Solo, the combat robot hero from Weapon returns. His mission: to rescue his traumatically twisted mechanical twin, Nimrod, from its CIA trainers. But Nimrod has other plans. Safely ensconced in his jungle hideaway, Solo uplinks to the satellite network that circles the globe, and discovered an amazing fact. He's not alone. There's another one like him. Code-named Nimrod, it has the same extraordinary physical and computer-reasoning abilities as Solo. In all senses but the biological, the two are brothers, bound ...
Solo, the combat robot hero from Weapon returns. His mission: to rescue his traumatically twisted mechanical twin, Nimrod, from its CIA trainers. But Nimrod has other plans. Safely ensconced in his jungle hideaway, Solo uplinks to the satellite network that circles the globe, and discovered an amazing fact. He's not alone. There's another one like him. Code-named Nimrod, it has the same extraordinary physical and computer-reasoning abilities as Solo. In all senses but the biological, the two are brothers, bound by a tie they share with no other creature on earth. Determined not to repeat the mistakes they made with Solo and its humanistic education, the Army is conditioning Nimrod with electronically induced pain reinforcement. in fact, they've created a monster. Instead of the unquestioningly obedient robot it appears to be, Nimrod is a brilliant paranoid, with no moral core and the strength of thirty men. It is more than superhuman, and ultimately, it is uncontrollable. Leaving his sanctuary, Solo hitches a ride in the bilge compartment of a banana boat and arrives in New York—the one place in America his satellites scans have told him a six-foot-two, three-hundred-pound, man-shaped machine covered in carbon fiber may pass unnoticed—and prepares to rescue Nimrod. But the Pentagon knows Solo will not be able to resist the temptation of a soul mate, and using Nimrod as bait, it lures Solo into a trap meant to destroy the robot. As Solo strategizes his assault, Nimrod quietly begins to discover its power, and to plot its own violent revenge. The stage is set for the ultimate confrontation, one that will keep readers on the edge of their seats and once again establish Robert Mason as a unique master of high-tech adventure.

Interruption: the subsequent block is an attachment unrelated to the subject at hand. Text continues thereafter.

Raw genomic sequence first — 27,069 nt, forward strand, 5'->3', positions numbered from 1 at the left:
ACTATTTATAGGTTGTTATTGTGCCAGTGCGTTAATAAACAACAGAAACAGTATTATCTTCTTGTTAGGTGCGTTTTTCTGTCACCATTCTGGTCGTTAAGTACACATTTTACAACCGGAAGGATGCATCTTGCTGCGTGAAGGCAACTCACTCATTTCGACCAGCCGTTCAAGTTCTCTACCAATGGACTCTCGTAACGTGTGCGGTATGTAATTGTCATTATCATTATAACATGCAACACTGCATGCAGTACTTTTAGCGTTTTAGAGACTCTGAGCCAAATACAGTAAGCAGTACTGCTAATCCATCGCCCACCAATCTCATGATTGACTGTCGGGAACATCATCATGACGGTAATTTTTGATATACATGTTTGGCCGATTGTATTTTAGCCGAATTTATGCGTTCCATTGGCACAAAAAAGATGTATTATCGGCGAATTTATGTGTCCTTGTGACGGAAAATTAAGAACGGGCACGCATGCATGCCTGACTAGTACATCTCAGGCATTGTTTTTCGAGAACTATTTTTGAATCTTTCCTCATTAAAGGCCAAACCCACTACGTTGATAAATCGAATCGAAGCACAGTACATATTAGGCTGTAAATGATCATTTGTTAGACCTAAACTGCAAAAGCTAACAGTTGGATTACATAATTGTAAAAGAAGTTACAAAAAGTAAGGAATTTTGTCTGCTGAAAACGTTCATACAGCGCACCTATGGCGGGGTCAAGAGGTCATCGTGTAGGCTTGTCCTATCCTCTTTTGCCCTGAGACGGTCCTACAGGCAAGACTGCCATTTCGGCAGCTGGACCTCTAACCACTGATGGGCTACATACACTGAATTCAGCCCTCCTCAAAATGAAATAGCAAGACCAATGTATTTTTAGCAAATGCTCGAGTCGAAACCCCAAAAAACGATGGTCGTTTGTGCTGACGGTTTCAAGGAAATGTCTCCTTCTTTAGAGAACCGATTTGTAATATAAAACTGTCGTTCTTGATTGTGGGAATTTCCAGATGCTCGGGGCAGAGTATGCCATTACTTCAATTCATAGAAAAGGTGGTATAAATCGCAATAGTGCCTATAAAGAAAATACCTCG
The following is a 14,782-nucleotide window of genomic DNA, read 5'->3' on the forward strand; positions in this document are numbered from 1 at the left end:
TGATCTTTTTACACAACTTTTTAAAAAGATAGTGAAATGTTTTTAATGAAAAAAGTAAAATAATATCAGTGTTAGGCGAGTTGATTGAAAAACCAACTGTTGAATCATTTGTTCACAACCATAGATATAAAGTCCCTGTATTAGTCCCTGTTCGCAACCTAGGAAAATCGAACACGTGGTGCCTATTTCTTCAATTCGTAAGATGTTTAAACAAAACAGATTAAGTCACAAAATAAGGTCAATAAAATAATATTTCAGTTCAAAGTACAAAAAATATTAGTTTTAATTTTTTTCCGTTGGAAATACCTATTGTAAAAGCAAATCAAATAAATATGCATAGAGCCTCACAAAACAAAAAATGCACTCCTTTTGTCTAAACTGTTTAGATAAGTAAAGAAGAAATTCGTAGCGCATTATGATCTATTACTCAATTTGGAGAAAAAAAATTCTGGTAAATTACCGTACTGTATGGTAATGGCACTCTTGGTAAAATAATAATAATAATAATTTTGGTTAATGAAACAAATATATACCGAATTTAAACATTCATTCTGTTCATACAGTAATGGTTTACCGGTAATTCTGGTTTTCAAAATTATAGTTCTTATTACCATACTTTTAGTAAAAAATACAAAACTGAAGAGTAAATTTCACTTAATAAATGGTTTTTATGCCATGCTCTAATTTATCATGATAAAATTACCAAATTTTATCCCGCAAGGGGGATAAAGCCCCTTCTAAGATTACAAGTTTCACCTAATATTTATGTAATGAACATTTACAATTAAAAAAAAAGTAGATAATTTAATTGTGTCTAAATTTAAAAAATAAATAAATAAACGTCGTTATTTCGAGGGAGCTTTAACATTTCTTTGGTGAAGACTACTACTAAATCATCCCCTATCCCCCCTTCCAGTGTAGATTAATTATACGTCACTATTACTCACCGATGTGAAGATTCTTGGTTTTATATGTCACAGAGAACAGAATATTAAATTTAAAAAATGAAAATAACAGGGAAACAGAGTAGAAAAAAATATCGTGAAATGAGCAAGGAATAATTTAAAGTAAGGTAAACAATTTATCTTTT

In this sequel to his well-received first novel Weapon , Mason again weaves SF into a techno-thriller plot to produce a fast-moving action-adventure novel. Having faked his own destruction at the end of Weapon , killer-robot-with-heart Solo goes into hiding in a Central American village. But gung-ho Admiral Finch and his computer-hack partner Brooks learn that Solo is still loose and plan a search-and-destroy mission. The robot heads for New York to contact the other killer robot in development, Nimrod, which is currently in trainingwhat does this mean? under the malevolent Colonel Sawyer, who uses electronic pain to reinforce instruction.better?ss /now i get it/ pre Meanwhile, Solo's creator, Bill Stewart, has determined to save Solo, Nimrod and himself from the clutches of the military. Sawyer and Finch want to use Nimrod to trap and destroy Solo; Solo wants to save Nimrod and teach him to become a freethinking individual; and the novel hurtles toward a violent climax. The action is quick and entertaining, Solo is a likable personality and Mason handles the character relationships with panache, but most of the plot twists and angles are moribund and cliched. Not a bad diversion, but little else. BOMC featured alternate; QPB alternate. (May)
In Weapon (Putnam, 1989), military scientists created Solo, a fully sentient robot equipped with access to most other computers on earth, who became a hero in a present-day morality drama. Learning what killing is, the robot opted out of the warrior role and ran away. As Solo begins, a second robot, Nimrod, is built to track and eliminate the runaway. Meanwhile, Solo wants to rescue Nimrod from his military owners. Roaming the country from New York to Florida, Solo makes friends such as Laura, a victimized New Yorker turned bag lady, and Adrian, a jolly Florida pot farmer. Solo's physical powers, far beyond anything available to robotics experts today, trivialize the obstacles he meets and lessen the fun of Mason's creative description of the robot's computing skills. Additional problems are the impossibly callous villains and the plot's dependence upon the earlier book. Otherwise, this is a glorious human-machine adventure. Purchase where such books circulate well.-- Elsa Pendleton, Boeing Computer Support Svces., Ridgecrest, Cal.